One of our key editorial departments, the QS Fashion Desk, recently moved out of our main office and took it to the streets. Teaming up with a team of passionate fashion bloggers led by Sweet Waste and Jack Sabback, they have been covering the world of sweatpants, camo, vintage skate gear (with a particular emphasis on skate brands that catered to white dudes who like rap and big asses), anything Galen has ever worn, 1990s rap record label merchandise, and everything that wouldn’t file under your generic Nike/Polo/Supreme Tumblr* ran by some 19-year-old with 3K posts on the Hypebeast forum. PHATSTYLEZ is not concerned with any of that — think of it as a Sartorialist for skateboarders who listen to too much Young Jeezy, but with no tweed, cobblestone streets, or any of that garbage.

*Though we have been adamant about Tumblr being pure shit for quite some time, The Fashion Desk was never the most web-saavy department at Quartersnacks (only the most fashionable.) Therefore, it was necessary to employ the most remedial content management system known to mankind.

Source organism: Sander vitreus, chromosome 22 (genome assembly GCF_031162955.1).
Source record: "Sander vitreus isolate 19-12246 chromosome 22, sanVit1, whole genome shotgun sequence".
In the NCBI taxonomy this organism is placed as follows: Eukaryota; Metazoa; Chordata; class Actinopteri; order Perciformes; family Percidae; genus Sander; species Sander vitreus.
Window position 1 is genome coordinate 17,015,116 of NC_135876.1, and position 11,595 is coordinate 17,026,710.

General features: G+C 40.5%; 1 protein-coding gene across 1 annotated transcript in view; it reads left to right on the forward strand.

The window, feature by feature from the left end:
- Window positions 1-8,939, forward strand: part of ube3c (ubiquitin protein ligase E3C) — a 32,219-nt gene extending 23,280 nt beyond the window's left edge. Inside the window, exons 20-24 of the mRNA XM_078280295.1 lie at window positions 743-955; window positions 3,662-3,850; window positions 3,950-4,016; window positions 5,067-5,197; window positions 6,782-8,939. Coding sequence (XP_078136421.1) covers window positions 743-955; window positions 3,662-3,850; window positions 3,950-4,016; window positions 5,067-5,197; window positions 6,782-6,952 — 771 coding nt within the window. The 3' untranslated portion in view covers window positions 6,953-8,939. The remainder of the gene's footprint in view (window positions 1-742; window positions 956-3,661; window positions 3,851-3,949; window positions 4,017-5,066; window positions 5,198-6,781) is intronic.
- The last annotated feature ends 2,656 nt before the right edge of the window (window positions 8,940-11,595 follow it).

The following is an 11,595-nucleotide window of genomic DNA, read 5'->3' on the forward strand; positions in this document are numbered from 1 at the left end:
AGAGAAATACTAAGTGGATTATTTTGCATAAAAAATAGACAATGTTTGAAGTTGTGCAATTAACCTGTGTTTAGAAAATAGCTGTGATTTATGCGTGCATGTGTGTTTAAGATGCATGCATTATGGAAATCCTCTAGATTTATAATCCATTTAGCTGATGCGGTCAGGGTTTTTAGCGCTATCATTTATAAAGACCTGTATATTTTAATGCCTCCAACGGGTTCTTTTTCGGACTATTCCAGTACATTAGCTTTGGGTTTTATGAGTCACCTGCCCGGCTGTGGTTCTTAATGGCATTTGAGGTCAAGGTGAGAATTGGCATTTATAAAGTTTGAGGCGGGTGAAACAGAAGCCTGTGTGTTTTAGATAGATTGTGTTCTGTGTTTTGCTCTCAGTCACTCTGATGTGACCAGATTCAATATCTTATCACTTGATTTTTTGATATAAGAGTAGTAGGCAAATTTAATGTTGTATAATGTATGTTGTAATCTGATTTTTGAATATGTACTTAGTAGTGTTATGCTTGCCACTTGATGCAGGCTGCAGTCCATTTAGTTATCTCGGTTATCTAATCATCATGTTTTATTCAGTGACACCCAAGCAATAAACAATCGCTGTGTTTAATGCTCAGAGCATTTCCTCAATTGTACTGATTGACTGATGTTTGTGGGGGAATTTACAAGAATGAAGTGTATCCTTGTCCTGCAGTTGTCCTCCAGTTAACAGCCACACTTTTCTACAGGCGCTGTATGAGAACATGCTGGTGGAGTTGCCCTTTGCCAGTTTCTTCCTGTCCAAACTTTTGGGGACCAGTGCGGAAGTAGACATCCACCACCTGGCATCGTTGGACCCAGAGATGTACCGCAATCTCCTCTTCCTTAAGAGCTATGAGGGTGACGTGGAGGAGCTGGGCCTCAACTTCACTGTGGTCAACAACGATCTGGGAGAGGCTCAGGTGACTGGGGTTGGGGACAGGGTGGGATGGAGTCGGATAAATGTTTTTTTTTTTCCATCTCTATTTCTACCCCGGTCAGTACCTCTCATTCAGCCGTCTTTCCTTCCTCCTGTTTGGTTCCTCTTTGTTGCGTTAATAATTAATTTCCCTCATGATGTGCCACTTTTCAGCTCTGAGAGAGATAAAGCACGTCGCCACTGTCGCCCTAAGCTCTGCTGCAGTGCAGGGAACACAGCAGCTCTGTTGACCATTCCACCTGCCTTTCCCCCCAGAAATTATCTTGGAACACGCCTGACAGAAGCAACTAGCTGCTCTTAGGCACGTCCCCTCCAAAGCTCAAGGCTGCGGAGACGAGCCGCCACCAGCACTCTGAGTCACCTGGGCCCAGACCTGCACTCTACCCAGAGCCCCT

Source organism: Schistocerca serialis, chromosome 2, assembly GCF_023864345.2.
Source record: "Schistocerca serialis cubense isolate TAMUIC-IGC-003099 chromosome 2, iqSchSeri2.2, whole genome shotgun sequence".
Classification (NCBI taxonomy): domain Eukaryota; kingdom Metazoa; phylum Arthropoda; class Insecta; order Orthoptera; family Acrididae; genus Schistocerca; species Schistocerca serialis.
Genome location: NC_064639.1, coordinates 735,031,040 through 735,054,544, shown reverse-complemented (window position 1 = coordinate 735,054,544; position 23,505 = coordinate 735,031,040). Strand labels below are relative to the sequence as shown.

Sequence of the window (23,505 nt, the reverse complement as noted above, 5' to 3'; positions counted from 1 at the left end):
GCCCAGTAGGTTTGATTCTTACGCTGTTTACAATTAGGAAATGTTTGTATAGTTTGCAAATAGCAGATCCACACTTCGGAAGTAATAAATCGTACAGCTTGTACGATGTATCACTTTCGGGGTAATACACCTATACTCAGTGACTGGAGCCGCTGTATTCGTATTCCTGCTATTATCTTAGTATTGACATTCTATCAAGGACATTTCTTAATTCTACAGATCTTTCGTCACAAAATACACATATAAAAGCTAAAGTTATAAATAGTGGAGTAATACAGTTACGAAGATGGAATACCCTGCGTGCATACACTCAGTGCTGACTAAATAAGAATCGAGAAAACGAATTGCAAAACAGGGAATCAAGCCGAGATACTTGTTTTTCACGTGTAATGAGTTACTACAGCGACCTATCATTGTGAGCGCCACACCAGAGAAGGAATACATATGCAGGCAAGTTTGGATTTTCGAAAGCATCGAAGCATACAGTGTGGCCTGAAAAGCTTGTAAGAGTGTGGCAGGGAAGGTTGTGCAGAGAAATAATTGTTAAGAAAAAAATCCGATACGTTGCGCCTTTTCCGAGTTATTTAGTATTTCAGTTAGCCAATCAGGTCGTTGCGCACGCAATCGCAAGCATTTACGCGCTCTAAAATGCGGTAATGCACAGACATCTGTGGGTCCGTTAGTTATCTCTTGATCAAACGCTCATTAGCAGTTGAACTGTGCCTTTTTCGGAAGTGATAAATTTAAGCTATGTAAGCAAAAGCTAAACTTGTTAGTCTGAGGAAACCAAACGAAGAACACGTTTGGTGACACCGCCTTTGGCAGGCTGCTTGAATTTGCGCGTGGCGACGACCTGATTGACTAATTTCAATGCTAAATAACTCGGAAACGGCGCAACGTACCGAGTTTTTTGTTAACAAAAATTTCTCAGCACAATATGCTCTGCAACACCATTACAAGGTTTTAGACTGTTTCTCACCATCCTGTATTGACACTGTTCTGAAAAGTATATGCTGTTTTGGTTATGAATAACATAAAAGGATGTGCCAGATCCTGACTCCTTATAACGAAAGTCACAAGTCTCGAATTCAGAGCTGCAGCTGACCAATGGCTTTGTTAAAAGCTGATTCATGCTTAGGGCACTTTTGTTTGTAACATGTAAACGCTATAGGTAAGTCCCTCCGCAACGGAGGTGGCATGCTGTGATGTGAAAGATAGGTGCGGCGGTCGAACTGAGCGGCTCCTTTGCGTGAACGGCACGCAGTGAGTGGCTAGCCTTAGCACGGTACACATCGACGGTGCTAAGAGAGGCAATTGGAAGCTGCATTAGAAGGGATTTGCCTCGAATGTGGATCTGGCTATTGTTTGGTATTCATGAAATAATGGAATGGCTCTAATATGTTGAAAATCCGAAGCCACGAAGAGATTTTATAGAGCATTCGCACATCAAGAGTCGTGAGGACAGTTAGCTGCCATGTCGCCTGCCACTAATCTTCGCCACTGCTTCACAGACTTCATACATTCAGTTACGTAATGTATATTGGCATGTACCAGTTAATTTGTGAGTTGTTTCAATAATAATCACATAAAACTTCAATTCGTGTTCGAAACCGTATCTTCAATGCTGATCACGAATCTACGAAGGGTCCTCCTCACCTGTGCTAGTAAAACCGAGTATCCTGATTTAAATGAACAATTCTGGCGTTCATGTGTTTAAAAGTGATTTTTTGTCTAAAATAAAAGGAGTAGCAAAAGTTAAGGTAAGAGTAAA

It’s still in an infancy stage (“The movement is picking up steam…it’s getting streetwear followers”), but pretty soon, it will be an endless stream of the phattest stylez imaginable. So without further ado, skateboarding’s first (probably, right?) fashion blog — PHATSTYLEZ.NET.

Can you tell the difference between a Portland dock worker or lumberjack and a skater?

The dock worker obviously lacks the mall grab, striped Gap shirt, Clive backpack, anime haircut, and bulky headphones blasting Euro-trash techno and/or underground science rap to have a real resemblance to today’s average skateboarder.

A Guardian article entitled “The Fall and Rise of Skateboard Chic” has been making the rounds on Twitter over the past few days. It doesn’t offer much in terms of things you don’t already know, and is written by and for people who do not actually skate. Its main highlights have to do with referring to Alex Olson and Dylan Rieder as “teen pin-ups,” and pointing out (what we’ll assume isn’t common knowledge?) that Volcom has the same parent company as Gucci. And honestly, all other skateboard fashion news ceased to matter once this headline broke.